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Author Topic: 9 Worlds Questions  (Read 1150 times)
Brand_Robins
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Posts: 650


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« on: January 13, 2004, 12:43:01 AM »

While going on to a friend about how cool Dust Devils was, I got pointed to 9 Worlds as an even better game. I downloaded the playtest and am loving it. I hope to run a playtest game very soon (as soon as my Thugs and Theives playtest is done), but I have a few quesitons I need help with.

I'm sorry if these quesitons/issues have already been dealt with. I've gone over the threads and not seen any answers, so I decided to post.

I'm not getting what is going on in some of the examples of locking stats. For example, in the second example on page 19, what is the thought process behind describing a lock on hubris as being unconciousness? I mean, what mechanical effect does it have. I know it means his Hubris can't be changed until it is broken, but is that it? Or is it that he uses it at a reduced level until it is broken (which doesn't seem to follow with the rules -- unless it was reduced then locked)? Or is it just to show that until he overcomes the current situation he can't boot his Hubris?

Also, in several of the examples the characters boost each other's stats, but then the conflict ends. In the Metamorphosis section on page 20, for example, Lydia seems really happy about her big Arete boost -- but it really has no effect upon the game. Is this just an example of PCs gearing up in case there is a next round, or should there be some effect from having a stat boosted in the round it is boosted?

(Actually, that question is more than just a "how is it done" it could be a "would this work better" -- as boosting your own and other PC stats is only useful in multiple round conflicts as it stands. You can't help out another PC with a boost in the same round, so if you think the conflict is over at the end of the current phase there isn't any reason to do it.)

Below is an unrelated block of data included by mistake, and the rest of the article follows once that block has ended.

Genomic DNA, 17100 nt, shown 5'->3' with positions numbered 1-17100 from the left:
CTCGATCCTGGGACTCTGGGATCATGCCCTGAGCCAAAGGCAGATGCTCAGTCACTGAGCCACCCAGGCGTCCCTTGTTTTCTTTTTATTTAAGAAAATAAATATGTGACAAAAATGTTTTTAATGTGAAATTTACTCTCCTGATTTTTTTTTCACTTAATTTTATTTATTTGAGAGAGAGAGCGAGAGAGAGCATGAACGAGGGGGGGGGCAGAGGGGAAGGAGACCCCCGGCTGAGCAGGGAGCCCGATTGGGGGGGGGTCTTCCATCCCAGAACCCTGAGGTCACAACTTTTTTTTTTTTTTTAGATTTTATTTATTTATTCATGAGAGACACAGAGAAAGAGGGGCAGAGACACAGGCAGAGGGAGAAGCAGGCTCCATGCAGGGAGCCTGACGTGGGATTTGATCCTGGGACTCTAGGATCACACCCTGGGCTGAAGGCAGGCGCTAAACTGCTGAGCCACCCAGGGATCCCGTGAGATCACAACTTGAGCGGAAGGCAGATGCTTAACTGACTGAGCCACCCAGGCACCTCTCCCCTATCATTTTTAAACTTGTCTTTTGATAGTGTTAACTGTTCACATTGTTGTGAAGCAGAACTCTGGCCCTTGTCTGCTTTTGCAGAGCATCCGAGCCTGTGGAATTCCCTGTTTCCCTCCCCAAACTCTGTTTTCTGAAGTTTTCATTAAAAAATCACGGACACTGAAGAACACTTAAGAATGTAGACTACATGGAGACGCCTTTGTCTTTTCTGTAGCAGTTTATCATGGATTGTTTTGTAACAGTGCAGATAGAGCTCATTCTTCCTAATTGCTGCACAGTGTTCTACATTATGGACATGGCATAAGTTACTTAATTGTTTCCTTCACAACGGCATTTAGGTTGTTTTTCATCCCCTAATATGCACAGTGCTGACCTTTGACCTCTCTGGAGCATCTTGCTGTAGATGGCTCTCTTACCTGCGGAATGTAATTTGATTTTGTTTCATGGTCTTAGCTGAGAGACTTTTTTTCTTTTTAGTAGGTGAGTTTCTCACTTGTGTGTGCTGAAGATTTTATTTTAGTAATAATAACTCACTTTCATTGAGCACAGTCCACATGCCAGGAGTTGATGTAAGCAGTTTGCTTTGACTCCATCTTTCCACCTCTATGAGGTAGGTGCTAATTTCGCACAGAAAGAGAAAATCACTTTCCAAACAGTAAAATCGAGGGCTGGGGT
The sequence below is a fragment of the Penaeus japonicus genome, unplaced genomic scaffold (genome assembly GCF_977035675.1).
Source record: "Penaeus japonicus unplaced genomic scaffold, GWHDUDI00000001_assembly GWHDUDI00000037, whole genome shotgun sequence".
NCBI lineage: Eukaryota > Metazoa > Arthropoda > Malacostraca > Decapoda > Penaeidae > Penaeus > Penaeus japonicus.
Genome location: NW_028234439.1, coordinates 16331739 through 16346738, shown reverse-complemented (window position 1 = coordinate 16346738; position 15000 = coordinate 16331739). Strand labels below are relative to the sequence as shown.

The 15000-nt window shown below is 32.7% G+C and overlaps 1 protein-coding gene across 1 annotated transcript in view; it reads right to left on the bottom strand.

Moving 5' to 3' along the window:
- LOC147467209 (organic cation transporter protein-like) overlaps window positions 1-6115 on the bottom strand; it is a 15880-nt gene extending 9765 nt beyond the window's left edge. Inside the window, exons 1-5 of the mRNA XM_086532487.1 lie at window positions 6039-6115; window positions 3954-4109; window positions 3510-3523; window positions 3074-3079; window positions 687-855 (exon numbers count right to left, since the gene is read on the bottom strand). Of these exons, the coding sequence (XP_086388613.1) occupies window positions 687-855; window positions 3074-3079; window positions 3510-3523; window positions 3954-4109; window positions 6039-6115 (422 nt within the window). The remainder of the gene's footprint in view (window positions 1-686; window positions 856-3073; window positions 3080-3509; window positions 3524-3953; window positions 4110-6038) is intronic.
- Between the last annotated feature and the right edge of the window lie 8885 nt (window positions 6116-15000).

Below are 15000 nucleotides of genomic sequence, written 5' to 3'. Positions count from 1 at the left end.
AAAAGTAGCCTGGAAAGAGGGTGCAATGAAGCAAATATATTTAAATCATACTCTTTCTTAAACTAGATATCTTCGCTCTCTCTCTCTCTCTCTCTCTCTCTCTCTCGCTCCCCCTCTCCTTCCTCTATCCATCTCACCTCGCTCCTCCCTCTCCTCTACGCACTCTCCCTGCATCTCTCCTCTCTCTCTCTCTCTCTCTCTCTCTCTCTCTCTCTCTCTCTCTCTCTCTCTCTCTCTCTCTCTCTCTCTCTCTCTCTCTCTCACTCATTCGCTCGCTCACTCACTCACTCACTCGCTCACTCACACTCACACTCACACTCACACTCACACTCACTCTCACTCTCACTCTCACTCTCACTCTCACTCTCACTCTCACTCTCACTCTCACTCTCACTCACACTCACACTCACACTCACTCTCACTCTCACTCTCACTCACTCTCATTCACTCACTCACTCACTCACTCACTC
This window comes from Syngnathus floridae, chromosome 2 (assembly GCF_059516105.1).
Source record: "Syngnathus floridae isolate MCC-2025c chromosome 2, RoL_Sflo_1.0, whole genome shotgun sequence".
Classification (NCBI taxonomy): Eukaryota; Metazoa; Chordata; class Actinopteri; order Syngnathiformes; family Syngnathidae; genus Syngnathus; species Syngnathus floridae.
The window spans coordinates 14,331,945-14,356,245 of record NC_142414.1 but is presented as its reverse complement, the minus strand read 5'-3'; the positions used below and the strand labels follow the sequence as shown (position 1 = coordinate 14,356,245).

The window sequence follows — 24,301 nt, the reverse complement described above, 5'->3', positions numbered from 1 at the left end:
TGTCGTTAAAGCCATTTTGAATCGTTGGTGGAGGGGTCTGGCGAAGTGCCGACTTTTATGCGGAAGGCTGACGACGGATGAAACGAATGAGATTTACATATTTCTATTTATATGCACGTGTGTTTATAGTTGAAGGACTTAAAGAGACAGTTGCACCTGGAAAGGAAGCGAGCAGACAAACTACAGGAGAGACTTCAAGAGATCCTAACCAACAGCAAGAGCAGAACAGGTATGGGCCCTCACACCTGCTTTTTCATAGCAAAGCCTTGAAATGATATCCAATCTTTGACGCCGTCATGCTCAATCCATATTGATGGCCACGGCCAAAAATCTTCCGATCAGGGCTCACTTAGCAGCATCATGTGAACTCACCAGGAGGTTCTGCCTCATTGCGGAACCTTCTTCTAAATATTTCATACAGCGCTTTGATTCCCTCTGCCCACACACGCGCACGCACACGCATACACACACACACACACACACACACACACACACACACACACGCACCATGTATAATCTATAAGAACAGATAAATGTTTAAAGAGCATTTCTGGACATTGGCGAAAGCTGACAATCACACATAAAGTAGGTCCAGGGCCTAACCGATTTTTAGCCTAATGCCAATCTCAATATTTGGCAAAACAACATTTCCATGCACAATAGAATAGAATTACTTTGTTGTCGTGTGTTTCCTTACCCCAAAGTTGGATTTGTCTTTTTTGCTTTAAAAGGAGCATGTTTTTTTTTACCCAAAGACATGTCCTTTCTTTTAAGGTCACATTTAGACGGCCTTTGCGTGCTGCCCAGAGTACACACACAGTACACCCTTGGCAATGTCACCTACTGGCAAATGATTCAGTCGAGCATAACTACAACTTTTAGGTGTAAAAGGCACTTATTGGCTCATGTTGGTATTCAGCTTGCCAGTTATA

On page 22, in the first example, why does Alexander lock his Hubris if it’s his Arete that’s been raised?  

Do burned Muses return to normal at the end of the scene, as other stats do? (Or is this something that is obsolete with the new Muse rules?)

Finally, a few random nit points:

On page 16 the example of the GM’s total is wrong – the beast has a total of 1 (ace) + 4 (4) + 9 (9) + 10 (Queen) + 0 (Joker) for a total of 24.

On page 17 in the second bullet under Tricks the “some other any opponent” should be changed to something like “any other opponent” or “some other opponent”

Page 18, example “a plan” not “an plan”
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- Brand Robins
Matt Snyder
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« Reply #1 on: February 05, 2004, 11:23:06 AM »

Quote from: Brand_Robins
I'm sorry if these quesitons/issues have already been dealt with. I've gone over the threads and not seen any answers, so I decided to post.


No problem. I appreciate you doing this. As I explained in my recent post to Matt Wilson, I've let my own bad habit get the best (worst?) of me here. I try to always check this forum, but I usually only glace to see if there are any colored icons representing new posts. In logging in and out frequently (I use computers at work and home), I must have totally missed your comments earlier. Sorry for the oversight; it was not intentional!

Quote